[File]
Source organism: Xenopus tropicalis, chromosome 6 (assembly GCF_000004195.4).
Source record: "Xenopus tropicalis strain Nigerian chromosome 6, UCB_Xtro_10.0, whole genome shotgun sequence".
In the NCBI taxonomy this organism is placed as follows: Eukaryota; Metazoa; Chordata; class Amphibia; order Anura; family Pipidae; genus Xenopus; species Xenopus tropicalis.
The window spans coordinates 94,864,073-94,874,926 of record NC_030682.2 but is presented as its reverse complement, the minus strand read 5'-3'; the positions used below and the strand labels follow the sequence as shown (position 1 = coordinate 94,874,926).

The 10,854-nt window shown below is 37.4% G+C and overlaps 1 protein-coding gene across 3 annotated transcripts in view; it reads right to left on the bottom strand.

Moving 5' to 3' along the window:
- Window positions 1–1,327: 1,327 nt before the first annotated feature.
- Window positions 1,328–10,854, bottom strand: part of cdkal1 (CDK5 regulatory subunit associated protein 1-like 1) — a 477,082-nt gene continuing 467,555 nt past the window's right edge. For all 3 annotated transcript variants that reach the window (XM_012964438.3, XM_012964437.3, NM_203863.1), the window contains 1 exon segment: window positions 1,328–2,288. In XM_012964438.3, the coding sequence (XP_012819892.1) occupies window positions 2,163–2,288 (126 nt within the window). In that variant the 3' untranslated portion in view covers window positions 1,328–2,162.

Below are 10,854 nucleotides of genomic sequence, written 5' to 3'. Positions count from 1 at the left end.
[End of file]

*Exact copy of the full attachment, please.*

Source organism: Xenopus tropicalis, chromosome 6 (assembly GCF_000004195.4).
Source record: "Xenopus tropicalis strain Nigerian chromosome 6, UCB_Xtro_10.0, whole genome shotgun sequence".
In the NCBI taxonomy this organism is placed as follows: Eukaryota; Metazoa; Chordata; class Amphibia; order Anura; family Pipidae; genus Xenopus; species Xenopus tropicalis.
The window spans coordinates 94,864,073-94,874,926 of record NC_030682.2 but is presented as its reverse complement, the minus strand read 5'-3'; the positions used below and the strand labels follow the sequence as shown (position 1 = coordinate 94,874,926).

The 10,854-nt window shown below is 37.4% G+C and overlaps 1 protein-coding gene across 3 annotated transcripts in view; it reads right to left on the bottom strand.

Moving 5' to 3' along the window:
- Window positions 1–1,327: 1,327 nt before the first annotated feature.
- Window positions 1,328–10,854, bottom strand: part of cdkal1 (CDK5 regulatory subunit associated protein 1-like 1) — a 477,082-nt gene continuing 467,555 nt past the window's right edge. For all 3 annotated transcript variants that reach the window (XM_012964438.3, XM_012964437.3, NM_203863.1), the window contains 1 exon segment: window positions 1,328–2,288. In XM_012964438.3, the coding sequence (XP_012819892.1) occupies window positions 2,163–2,288 (126 nt within the window). In that variant the 3' untranslated portion in view covers window positions 1,328–2,162.

Below are 10,854 nucleotides of genomic sequence, written 5' to 3'. Positions count from 1 at the left end.